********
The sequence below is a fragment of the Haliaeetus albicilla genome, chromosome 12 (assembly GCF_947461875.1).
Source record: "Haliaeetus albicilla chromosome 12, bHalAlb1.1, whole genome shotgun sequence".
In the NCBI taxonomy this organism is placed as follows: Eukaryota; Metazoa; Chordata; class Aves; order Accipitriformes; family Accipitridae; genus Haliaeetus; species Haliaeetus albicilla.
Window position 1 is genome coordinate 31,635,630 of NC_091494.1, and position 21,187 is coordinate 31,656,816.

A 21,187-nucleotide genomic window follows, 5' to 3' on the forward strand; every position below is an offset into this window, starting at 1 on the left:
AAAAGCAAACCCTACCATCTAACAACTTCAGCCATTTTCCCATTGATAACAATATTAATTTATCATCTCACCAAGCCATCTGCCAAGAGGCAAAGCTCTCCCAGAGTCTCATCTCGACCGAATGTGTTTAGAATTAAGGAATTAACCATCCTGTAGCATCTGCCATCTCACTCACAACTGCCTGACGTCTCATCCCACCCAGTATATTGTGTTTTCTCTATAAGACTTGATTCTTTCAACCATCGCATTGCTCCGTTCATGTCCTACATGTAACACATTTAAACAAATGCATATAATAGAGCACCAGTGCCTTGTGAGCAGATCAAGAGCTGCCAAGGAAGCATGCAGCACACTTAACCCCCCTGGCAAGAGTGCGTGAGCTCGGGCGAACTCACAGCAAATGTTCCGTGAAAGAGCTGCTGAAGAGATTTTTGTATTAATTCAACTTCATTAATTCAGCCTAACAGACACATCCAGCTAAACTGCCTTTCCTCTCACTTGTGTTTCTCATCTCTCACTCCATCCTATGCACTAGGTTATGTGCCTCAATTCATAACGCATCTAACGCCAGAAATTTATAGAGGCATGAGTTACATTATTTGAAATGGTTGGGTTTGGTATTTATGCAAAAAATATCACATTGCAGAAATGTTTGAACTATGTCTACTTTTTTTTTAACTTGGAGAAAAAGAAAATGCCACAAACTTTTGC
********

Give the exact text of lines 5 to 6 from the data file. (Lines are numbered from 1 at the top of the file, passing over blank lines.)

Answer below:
A 21,187-nucleotide genomic window follows, 5' to 3' on the forward strand; every position below is an offset into this window, starting at 1 on the left:
AAAAGCAAACCCTACCATCTAACAACTTCAGCCATTTTCCCATTGATAACAATATTAATTTATCATCTCACCAAGCCATCTGCCAAGAGGCAAAGCTCTCCCAGAGTCTCATCTCGACCGAATGTGTTTAGAATTAAGGAATTAACCATCCTGTAGCATCTGCCATCTCACTCACAACTGCCTGACGTCTCATCCCACCCAGTATATTGTGTTTTCTCTATAAGACTTGATTCTTTCAACCATCGCATTGCTCCGTTCATGTCCTACATGTAACACATTTAAACAAATGCATATAATAGAGCACCAGTGCCTTGTGAGCAGATCAAGAGCTGCCAAGGAAGCATGCAGCACACTTAACCCCCCTGGCAAGAGTGCGTGAGCTCGGGCGAACTCACAGCAAATGTTCCGTGAAAGAGCTGCTGAAGAGATTTTTGTATTAATTCAACTTCATTAATTCAGCCTAACAGACACATCCAGCTAAACTGCCTTTCCTCTCACTTGTGTTTCTCATCTCTCACTCCATCCTATGCACTAGGTTATGTGCCTCAATTCATAACGCATCTAACGCCAGAAATTTATAGAGGCATGAGTTACATTATTTGAAATGGTTGGGTTTGGTATTTATGCAAAAAATATCACATTGCAGAAATGTTTGAACTATGTCTACTTTTTTTTTAACTTGGAGAAAAAGAAAATGCCACAAACTTTTGC